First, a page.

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Glitch in flu-vaccine supply

But Utahns who need it most will likely get shots

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Half of the nation's projected supply of influenza vaccine will be unavailable this flu season — but early indications are that Utahns who need it the most will be able to get their shots anyway.

"Initial information leads us to believe that Utah will receive enough vaccine to meet the needs of those at greatest risk," state Department of Health spokesman Steve McDonald said Tuesday, following the announcement earlier in the day that British authorities had suspended the license of Chiron Corp., a major supplier of flu vaccine.

Whether there will be enough vaccine available for those not considered "at greatest risk" is not yet clear.

"The CDC (Centers for Disease Control and Prevention in Atlanta) has recommended that priority for receiving vaccine be given to groups of individuals at greatest risk for developing complications from influenza," McDonald said. After the state health department "receives and confirms more complete inventory information in the next few days, we will determine how the CDC's prioritization guidelines can best be implemented in Utah." That information will be released on Friday, Oct. 8.

Higher-risk populations include children ages 6 to 23 months, adults 65 and over, people ages 2 to 64 with underlying chronic medical conditions, all women who will be pregnant during the flu season, residents of nursing homes and long-term care facilities, and children 6 months to 18 years on chronic aspirin therapy. Other priority groups include health-care workers with direct patient care, and out-of-home caregivers and household contacts of children younger than 6 months.

Eighty percent of the vaccine inventory for Utah's public health system was ordered from the other major supplier, Aventis Pasteur, rather than from Chiron, McDonald said. But the public health system represents only 10 percent of the state's total of flu shots. His department is still gathering information from the private sector, which includes doctors, hospitals, nursing clinics, worksite clinics and pharmacies.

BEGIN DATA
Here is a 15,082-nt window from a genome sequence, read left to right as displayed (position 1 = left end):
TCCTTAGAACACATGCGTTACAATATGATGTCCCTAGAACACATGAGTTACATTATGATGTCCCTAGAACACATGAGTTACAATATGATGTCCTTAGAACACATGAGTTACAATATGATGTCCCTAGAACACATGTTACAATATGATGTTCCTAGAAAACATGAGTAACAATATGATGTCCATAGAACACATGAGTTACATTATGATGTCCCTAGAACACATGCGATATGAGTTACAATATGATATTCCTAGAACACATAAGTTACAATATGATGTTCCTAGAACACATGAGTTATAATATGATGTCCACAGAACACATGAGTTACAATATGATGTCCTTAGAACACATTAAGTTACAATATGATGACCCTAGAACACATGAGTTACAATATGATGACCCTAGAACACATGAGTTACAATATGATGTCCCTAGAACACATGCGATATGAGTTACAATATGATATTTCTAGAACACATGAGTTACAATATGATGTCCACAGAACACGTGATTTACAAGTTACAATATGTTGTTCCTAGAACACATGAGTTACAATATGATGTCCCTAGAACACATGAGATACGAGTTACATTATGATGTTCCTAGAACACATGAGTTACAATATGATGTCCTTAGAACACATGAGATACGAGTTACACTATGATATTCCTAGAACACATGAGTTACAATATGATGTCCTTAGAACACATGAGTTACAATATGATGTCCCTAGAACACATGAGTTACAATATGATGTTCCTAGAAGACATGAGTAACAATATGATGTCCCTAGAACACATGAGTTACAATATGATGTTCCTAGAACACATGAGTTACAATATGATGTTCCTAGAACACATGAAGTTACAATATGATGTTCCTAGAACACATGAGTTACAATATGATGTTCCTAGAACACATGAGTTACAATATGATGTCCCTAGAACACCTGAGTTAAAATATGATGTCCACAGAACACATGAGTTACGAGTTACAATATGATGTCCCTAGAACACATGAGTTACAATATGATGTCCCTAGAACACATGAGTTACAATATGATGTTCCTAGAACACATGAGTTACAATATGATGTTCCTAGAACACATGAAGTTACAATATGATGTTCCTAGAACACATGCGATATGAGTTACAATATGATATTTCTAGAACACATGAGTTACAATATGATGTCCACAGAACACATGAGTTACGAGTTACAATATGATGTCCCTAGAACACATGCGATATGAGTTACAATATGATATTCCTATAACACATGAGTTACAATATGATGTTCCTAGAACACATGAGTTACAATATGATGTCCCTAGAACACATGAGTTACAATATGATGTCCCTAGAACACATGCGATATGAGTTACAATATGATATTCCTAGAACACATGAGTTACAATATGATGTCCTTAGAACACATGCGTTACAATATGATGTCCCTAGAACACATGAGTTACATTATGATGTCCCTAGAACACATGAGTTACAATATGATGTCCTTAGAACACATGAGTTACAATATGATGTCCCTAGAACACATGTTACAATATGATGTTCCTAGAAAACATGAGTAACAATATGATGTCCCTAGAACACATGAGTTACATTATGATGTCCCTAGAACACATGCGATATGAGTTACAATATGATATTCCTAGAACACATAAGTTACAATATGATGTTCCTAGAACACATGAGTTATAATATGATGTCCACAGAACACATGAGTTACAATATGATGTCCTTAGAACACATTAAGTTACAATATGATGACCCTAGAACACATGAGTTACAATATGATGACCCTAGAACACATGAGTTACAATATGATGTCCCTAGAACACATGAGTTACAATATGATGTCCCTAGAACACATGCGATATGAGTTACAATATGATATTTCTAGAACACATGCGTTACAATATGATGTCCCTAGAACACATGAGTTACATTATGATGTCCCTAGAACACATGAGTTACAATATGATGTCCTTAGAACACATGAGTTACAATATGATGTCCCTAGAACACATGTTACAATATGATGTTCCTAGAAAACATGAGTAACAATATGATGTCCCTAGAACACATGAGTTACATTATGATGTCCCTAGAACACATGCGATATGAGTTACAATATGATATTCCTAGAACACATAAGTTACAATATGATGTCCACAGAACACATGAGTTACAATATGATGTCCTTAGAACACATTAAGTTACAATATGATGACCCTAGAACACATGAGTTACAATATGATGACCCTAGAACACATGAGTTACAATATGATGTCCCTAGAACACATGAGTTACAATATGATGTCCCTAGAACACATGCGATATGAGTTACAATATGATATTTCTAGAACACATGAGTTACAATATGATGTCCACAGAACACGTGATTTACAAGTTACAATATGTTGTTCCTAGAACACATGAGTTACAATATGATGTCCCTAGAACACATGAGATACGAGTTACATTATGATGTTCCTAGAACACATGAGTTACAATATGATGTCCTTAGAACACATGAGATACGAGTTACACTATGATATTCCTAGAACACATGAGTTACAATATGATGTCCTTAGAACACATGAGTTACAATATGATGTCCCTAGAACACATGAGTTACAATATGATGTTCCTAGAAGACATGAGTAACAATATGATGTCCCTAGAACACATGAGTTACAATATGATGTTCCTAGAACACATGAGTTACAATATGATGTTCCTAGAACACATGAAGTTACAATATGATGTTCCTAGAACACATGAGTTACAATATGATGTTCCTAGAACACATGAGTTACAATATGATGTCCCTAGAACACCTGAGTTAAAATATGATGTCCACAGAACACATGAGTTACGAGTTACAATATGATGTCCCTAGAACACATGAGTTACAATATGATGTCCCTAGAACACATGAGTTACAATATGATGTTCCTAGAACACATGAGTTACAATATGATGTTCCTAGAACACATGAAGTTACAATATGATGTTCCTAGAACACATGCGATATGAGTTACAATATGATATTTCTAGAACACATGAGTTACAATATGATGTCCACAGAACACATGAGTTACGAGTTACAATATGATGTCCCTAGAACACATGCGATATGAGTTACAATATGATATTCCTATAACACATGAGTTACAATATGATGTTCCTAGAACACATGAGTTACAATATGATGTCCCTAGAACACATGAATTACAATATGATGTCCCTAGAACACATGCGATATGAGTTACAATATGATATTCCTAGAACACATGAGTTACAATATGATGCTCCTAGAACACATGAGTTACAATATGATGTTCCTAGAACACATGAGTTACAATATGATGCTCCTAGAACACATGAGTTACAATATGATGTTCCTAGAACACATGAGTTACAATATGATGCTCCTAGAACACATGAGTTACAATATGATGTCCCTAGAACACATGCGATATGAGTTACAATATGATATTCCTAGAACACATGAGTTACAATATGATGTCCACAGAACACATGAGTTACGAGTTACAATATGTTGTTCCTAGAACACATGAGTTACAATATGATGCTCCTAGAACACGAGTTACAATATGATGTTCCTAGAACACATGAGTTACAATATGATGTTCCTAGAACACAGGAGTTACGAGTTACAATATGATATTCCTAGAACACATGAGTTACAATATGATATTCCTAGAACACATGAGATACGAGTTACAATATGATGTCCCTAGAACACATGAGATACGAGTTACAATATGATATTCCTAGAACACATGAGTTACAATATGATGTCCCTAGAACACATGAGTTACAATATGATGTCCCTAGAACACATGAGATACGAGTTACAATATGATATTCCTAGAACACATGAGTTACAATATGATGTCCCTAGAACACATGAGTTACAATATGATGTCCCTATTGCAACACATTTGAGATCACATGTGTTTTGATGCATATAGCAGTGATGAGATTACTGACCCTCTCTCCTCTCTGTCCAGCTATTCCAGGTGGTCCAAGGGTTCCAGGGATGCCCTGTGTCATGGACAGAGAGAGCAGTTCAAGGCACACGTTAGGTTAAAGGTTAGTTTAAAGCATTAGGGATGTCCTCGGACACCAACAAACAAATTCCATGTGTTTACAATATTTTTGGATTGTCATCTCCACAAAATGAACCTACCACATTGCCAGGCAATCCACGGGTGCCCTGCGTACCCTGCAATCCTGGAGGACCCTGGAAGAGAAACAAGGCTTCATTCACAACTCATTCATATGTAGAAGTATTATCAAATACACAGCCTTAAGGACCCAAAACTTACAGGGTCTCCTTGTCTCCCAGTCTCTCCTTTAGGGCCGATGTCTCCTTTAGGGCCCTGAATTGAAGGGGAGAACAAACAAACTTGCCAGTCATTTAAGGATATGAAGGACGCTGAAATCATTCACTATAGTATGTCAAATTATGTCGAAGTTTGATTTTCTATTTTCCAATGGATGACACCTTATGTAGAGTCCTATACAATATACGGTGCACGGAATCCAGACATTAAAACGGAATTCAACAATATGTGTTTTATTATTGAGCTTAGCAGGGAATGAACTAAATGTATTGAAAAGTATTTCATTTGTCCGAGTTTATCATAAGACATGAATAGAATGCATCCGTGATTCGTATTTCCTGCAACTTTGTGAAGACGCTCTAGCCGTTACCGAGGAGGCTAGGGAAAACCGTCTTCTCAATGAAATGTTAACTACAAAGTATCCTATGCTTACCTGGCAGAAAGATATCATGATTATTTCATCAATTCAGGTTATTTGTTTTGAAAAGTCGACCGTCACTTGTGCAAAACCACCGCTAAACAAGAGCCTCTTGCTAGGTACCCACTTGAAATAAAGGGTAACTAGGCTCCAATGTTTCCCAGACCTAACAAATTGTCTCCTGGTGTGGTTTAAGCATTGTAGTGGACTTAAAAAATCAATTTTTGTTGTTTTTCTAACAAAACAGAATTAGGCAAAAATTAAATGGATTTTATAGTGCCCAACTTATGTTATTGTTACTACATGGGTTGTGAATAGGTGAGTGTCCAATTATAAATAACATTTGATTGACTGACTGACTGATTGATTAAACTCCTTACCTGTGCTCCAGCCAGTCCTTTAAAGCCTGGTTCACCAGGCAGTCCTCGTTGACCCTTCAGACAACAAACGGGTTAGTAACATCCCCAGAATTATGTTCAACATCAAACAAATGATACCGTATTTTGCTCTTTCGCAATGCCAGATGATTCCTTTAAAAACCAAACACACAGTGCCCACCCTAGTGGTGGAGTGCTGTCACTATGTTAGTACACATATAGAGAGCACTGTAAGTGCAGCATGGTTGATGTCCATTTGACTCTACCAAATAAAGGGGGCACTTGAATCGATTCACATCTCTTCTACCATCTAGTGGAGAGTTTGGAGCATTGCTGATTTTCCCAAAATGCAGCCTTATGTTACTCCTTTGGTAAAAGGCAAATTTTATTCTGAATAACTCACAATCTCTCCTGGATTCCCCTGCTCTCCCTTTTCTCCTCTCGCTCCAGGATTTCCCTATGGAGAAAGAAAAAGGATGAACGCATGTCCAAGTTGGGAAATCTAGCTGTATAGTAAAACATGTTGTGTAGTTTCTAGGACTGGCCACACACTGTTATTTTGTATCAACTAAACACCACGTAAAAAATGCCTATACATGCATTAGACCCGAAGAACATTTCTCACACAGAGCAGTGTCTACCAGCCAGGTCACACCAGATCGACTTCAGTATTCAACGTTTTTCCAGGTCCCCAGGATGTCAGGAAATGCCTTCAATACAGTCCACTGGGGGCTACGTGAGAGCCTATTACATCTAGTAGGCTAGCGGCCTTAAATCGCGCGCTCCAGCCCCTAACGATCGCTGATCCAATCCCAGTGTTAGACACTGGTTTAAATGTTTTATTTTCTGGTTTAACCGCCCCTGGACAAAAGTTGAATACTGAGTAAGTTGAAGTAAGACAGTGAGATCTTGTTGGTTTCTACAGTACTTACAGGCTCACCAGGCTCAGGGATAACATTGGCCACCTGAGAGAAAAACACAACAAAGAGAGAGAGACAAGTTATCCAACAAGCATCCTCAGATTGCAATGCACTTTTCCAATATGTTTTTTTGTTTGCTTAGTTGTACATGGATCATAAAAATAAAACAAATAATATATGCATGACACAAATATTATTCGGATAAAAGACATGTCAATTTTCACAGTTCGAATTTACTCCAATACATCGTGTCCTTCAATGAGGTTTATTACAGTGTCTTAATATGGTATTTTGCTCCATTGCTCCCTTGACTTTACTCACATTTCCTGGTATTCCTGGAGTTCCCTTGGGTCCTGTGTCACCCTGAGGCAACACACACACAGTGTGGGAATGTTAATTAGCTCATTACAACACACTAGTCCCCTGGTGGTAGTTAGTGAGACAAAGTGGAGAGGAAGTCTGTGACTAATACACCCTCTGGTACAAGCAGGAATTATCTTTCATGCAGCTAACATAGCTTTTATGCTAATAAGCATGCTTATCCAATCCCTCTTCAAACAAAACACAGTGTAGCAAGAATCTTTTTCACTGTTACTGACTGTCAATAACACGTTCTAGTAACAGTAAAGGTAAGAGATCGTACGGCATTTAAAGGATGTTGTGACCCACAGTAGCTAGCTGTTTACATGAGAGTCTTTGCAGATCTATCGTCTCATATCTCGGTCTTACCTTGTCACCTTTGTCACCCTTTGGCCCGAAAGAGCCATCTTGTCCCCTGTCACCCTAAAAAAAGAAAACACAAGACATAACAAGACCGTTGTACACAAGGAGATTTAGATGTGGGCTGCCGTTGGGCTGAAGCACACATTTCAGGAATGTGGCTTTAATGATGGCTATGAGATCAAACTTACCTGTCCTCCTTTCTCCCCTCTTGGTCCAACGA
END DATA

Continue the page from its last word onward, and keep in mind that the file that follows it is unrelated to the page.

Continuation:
A random check of two flu shot providers reveals the disparity of vaccine orders. Of the 10,000 doses ordered by Davis County's public clinics, 7,000 were scheduled to come from the Chiron, according to Davis County Health Department spokesman Bob Ballew.

Intermountain Health Care, on the other hand, ordered all its vaccines from Aventis.

At the Magna Center for Family Medicine, nurses started providing flu shots on Monday. Three dozen people have gotten the shots in two days, said Dr. Brian Zehnder.

"We ordered our supply a year ago because it was hard to get last year," Zehnder said. "It was being doled out a couple weeks at a time."

In Utah County, "we're seeing a steady flow of seniors and high-risk people coming in now," said Lynn Flinders, Utah County Health Department director of nursing.

Chiron had planned to ship 46 million to 48 million doses to the United States, but that shipment had already been delayed by a contamination problem discovered in August in the English factory where the vaccine is made. At the time, the company said that only 4 million doses were tainted but that the entire supply would be held up and retested.

On Tuesday, however, British authorities suspended Chiron's license for three months because of problems at its vaccine manufacturing plant in Liverpool.

British officials said the action came because of broad concerns about standards at the factory. The company has no obligation to recall or withdraw any vaccine, but none has been released anywhere and none will be this season, Chiron officials said. About a million doses of Chiron's vaccine have already arrived in the United States, but it has not been released for use and will not be in the future.

Less than two weeks ago, top U.S. health officials assured the public that close FDA monitoring of the rest of Chiron's supply suggested it was fine and that there would be plenty of supplies.

Tuesday's news means the United States will face "a significant shortage," said Dr. Anthony Fauci, chief of the National Institutes of Health infectious disease branch. The influenza chief of the World Health Organization, Dr. Klaus Stohr, said "the implications may be significant."

The timing of the license suspension is particularly worrying because vaccine production goes in cycles. The manufacturing cycle for the Northern Hemisphere vaccine finished in August, and manufacturers are now gearing up to make the shots for the Southern Hemisphere. Vaccine makers do not have a lot of spare stock because they produce on demand.

Last year's flu season started early and with a bang, peaking in November and December in Utah rather than in January and February as it usually does. But it ended up being an average flu season when the last numbers were tallied in March.

Although flu cases are reported all year long, surveillance of flu cases is done between October and March. The state health department's weekly update of flu cases will begin next Wednesday, McDonald said.

Contributing: Associated Press

E-mail: jarvik@desnews.com